Chewy and bouncy sweet potato glass noodles, tender and juicy ribeye pieces sprinkled with sweet carrots and bell peppers, earthy spinach and mushrooms, and flavorful onions–this japchae recipe is more than just a Korean side dish, it’s a full-on meal.
What is japchae?
Japchae is a type of Korean noodle recipe that is made with a special type of glass noodles. It’s a very popular banchan (or side dish) eaten at Korean restaurants and at home. My favorite restaurants to eat japchae are MoRanGak or Baekjeong.
The word “japchae” is translated to “mixed vegetable” in Korean and it’s a fairly basic dish. It’s typically made with a variety of ingredients like mushrooms, spinach, and carrots and seasoned with soy sauce and sesame oil.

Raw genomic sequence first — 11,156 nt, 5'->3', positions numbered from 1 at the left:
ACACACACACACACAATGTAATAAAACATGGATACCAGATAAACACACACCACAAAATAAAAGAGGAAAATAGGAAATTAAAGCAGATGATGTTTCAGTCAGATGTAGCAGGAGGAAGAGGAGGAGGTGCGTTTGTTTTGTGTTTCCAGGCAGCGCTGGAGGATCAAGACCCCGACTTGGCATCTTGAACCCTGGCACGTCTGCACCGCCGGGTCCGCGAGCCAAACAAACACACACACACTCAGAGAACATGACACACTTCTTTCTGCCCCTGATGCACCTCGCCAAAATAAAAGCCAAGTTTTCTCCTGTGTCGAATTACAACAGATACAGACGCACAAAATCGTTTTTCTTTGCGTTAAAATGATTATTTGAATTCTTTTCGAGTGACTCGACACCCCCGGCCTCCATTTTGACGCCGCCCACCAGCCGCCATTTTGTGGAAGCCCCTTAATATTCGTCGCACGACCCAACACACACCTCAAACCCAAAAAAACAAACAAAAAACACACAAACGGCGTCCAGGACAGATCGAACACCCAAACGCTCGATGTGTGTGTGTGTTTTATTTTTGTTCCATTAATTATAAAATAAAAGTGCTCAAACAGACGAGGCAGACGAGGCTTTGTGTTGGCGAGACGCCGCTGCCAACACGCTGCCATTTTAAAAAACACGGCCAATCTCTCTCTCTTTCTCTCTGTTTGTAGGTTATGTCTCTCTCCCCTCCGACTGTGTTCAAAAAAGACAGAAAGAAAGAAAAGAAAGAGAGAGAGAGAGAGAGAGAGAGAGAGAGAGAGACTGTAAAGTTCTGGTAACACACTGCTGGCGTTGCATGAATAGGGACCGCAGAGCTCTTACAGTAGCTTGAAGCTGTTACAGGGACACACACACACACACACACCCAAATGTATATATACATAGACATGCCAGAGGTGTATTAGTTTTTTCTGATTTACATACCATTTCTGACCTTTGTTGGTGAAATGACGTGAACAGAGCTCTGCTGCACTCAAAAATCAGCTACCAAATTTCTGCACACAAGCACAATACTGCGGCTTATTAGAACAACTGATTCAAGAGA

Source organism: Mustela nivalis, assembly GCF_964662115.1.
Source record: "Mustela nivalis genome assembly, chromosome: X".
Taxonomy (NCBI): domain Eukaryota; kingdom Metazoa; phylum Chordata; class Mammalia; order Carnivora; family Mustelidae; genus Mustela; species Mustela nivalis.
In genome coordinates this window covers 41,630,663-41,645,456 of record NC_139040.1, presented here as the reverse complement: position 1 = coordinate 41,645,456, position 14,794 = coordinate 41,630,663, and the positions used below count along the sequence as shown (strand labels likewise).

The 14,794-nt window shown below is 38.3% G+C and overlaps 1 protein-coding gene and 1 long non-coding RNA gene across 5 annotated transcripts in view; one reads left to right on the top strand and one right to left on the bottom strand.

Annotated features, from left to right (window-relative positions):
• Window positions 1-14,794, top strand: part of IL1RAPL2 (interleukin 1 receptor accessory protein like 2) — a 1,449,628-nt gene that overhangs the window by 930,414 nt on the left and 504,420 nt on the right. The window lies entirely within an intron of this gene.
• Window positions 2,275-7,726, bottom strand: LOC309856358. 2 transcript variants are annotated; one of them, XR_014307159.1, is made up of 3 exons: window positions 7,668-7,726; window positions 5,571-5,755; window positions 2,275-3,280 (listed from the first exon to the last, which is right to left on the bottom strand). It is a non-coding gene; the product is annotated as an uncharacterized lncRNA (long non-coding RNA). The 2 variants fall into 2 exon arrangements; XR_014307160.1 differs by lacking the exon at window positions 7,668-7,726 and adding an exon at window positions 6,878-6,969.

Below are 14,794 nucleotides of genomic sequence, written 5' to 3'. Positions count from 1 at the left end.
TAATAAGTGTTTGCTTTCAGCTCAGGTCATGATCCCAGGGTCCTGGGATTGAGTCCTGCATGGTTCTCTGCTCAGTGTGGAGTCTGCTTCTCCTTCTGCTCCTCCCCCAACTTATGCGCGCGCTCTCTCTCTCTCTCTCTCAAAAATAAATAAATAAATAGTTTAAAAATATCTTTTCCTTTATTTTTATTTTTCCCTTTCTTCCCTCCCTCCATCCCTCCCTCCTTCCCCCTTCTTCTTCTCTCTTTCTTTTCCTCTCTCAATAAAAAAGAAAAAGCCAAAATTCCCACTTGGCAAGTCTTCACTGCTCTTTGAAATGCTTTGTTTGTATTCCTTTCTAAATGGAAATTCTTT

Ingredients in japchae
My favorite part about japchae is the clear noodles of course! These noodles are made of sweet potato and they turn translucent when they’re cooked. In Korean, they are called “dangmyeon,” which are specific cellophane or glass noodles that are made with sweet potato starch.
Glass noodles are also made with other ingredients like mung bean or purple sweet potatoes. The texture of Korean sweet potato noodles is best described as slightly chewy and bouncy. They don’t really have a particular flavor and stick to whatever seasoning you use on them.
To find the correct type of noodles at the store, try to look for these names that glass noodles also are labeled:
- sweet potato noodles
- yam noodles
- glass noodles
- cellophane noodles
- clear noodles